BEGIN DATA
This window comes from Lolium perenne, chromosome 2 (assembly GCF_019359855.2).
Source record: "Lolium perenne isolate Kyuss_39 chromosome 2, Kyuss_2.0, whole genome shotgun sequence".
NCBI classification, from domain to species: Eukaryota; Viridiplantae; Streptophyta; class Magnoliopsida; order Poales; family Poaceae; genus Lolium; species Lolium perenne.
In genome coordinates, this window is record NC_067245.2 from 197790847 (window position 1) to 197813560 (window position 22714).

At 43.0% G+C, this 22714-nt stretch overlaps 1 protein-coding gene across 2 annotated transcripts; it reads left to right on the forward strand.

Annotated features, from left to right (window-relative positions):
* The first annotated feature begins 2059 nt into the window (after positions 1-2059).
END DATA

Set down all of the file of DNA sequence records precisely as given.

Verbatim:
This window comes from Lolium perenne, chromosome 2 (assembly GCF_019359855.2).
Source record: "Lolium perenne isolate Kyuss_39 chromosome 2, Kyuss_2.0, whole genome shotgun sequence".
NCBI classification, from domain to species: Eukaryota; Viridiplantae; Streptophyta; class Magnoliopsida; order Poales; family Poaceae; genus Lolium; species Lolium perenne.
In genome coordinates, this window is record NC_067245.2 from 197790847 (window position 1) to 197813560 (window position 22714).

At 43.0% G+C, this 22714-nt stretch overlaps 1 protein-coding gene across 2 annotated transcripts; it reads left to right on the forward strand.

Annotated features, from left to right (window-relative positions):
* The first annotated feature begins 2059 nt into the window (after positions 1-2059).